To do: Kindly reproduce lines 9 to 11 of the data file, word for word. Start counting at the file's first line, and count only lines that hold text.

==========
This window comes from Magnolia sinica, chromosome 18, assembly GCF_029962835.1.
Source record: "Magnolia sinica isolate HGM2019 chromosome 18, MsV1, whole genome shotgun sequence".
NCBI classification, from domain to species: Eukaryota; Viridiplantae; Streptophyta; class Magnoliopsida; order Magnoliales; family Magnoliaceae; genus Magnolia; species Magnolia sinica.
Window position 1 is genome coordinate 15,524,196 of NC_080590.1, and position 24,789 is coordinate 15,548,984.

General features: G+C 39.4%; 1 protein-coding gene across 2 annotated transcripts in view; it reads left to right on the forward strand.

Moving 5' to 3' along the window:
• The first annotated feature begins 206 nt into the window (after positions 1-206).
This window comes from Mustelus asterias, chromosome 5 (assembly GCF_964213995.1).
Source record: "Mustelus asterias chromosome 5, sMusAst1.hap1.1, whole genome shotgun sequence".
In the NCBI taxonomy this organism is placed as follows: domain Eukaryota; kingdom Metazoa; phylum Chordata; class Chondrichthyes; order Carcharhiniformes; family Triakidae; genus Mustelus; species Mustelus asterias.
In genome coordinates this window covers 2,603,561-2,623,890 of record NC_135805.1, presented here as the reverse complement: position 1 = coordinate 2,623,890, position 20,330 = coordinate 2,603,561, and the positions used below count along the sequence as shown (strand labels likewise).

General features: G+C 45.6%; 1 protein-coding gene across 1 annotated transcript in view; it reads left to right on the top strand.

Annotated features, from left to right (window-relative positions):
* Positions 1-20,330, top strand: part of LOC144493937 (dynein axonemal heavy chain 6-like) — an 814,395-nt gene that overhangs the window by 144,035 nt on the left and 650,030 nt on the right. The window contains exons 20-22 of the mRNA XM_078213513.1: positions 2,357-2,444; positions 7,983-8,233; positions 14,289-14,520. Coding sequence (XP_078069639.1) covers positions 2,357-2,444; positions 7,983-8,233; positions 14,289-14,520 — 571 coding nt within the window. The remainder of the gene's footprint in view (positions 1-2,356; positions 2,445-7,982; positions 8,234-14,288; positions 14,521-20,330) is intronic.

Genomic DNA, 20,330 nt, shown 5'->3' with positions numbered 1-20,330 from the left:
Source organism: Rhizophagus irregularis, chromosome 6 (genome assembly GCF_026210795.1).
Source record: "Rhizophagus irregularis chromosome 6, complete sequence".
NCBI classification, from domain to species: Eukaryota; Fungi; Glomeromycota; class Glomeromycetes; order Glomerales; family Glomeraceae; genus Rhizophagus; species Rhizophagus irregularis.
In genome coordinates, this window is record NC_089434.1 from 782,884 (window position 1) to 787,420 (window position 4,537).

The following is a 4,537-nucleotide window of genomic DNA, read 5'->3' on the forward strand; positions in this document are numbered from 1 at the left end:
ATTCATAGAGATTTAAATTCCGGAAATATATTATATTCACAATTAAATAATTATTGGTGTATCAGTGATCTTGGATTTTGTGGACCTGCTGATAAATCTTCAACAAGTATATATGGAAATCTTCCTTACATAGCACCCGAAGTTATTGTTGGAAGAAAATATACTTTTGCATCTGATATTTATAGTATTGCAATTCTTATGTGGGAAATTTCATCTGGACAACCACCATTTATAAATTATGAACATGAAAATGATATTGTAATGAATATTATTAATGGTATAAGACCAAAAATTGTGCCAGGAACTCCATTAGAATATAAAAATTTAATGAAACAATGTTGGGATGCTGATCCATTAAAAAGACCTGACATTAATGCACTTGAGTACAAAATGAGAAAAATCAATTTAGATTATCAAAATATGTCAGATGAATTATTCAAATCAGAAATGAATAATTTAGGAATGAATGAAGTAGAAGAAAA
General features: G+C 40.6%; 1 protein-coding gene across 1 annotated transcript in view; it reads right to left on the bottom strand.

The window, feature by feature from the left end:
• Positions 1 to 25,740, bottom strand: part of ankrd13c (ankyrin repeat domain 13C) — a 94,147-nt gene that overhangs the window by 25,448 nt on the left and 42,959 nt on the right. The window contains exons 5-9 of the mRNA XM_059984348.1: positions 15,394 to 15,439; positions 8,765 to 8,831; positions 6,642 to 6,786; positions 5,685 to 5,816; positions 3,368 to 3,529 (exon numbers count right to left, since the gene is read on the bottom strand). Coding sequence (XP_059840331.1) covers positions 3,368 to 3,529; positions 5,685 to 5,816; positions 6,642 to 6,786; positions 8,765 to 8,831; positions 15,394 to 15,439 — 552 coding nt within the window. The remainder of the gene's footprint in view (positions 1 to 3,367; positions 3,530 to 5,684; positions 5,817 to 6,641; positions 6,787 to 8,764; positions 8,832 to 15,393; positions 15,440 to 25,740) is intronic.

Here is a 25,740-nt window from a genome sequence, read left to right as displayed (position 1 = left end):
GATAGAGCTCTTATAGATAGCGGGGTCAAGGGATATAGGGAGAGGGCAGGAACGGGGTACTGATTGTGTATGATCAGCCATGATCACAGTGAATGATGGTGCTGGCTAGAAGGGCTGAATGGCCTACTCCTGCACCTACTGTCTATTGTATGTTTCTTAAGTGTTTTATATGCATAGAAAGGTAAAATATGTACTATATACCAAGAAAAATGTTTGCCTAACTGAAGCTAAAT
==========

Source record: "Mustelus asterias chromosome 5, sMusAst1.hap1.1, whole genome shotgun sequence".
In the NCBI taxonomy this organism is placed as follows: domain Eukaryota; kingdom Metazoa; phylum Chordata; class Chondrichthyes; order Carcharhiniformes; family Triakidae; genus Mustelus; species Mustelus asterias.
In genome coordinates this window covers 2,603,561-2,623,890 of record NC_135805.1, presented here as the reverse complement: position 1 = coordinate 2,623,890, position 20,330 = coordinate 2,603,561, and the positions used below count along the sequence as shown (strand labels likewise).